To do this, open the nc1.exe file with a PE Editor like Lord PE. Select the text section of the file and do right click to edit the section header and select the writable option and save the changes.
6) Now let us open the nc1.exe file in the immunity debugger and take a jump (by pressing F7) to the dead-space code address.
From this address onwards we will encode the entire text section of the file using our custom XOR encoder. Before starting the encoding, we will make a note of the starting and ending address of the text section. This address is found in the debugger itself from the third instruction (after redirecting to the dead-space code) to the end of the file. Also, the starting and ending addresses of the text section can be known by clicking on the “M” tab (memory-map) in the immunity debugger.
In my case the starting and the ending address of the text sections of the file is:-
Start Address: 00404ACA
Ending Address: 0040A96D
7) Now we will write our custom XOR encoder stub. The custom stub will include the following instructions:-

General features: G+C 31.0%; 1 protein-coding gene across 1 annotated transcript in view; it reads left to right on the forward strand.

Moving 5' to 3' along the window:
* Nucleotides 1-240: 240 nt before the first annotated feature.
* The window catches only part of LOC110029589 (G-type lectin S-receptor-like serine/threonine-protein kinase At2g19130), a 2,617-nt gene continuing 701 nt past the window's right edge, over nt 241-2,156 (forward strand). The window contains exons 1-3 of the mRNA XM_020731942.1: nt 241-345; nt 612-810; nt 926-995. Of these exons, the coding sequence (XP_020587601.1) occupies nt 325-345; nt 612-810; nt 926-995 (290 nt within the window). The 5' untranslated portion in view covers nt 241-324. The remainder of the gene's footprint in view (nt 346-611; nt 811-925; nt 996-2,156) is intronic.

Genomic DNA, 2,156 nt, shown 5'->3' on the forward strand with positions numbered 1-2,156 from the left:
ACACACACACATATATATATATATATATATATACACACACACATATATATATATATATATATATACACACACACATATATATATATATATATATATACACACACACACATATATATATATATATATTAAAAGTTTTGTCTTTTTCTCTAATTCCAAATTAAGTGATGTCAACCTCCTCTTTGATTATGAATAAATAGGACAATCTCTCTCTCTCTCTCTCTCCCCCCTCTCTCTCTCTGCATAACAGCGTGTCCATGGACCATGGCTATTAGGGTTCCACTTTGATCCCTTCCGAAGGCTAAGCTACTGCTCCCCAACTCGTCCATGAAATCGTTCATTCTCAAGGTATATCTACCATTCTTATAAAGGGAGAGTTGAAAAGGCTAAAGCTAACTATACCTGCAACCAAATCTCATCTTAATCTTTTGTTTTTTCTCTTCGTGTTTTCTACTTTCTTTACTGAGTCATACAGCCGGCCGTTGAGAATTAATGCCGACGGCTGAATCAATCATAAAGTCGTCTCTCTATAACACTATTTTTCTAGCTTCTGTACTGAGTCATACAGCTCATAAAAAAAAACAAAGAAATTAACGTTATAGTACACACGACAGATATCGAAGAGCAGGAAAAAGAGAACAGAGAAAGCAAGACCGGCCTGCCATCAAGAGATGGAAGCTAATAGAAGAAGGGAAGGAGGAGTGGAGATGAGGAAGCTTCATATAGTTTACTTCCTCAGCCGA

0040A972 B8 CA4A4000 MOV EAX,nc2.00404ACA
0040A977 8030 0F XOR BYTE PTR DS:[EAX],0F
0040A97A 40 INC EAX
0040A97B 3D 6DA94000 CMP EAX,nc2.0040A96D
0040A985 7E F0 JLE SHORT nc2.0040A977
0040A987 6A 18 PUSH 18
0040A989 68 98C04000 PUSH nc2.0040C098
0040A98E E9 37A1FFFF JMP nc2.00404ACA
The first instruction moves the value of the starting address of text section (00404ACA) in the EAX register. Then we XOR the value of the EAX register with the 0F key. Now we increase the value of EAX. Then compare the value of EAX with the ending address of the text section (0040A96D). If the ending address is not reached then simply jump back to the second instruction (0040A977) and continue the process. After the ending, the address is reached simply reintroduce the initial instruction of the program and continue the normal execution.
8) After writing this stub, we will copy the changes to an executable and save the file as nc2.exe.
Now we will open this file and allow the stub to run and encode the entire text section of the file. After the text section is encoded, we will go to the starting address of text section, i.e., 00404ACA (by doing a right-click and selecting the option Go to>Expression in the immunity debugger) and select all the encoded data right to the end of the text section and copy the changes to the executable. Now we will save the file and rename it as nc3.exe.
We have now completely changed the contents of the text section of this file. If we scan this nc3.exe file on virus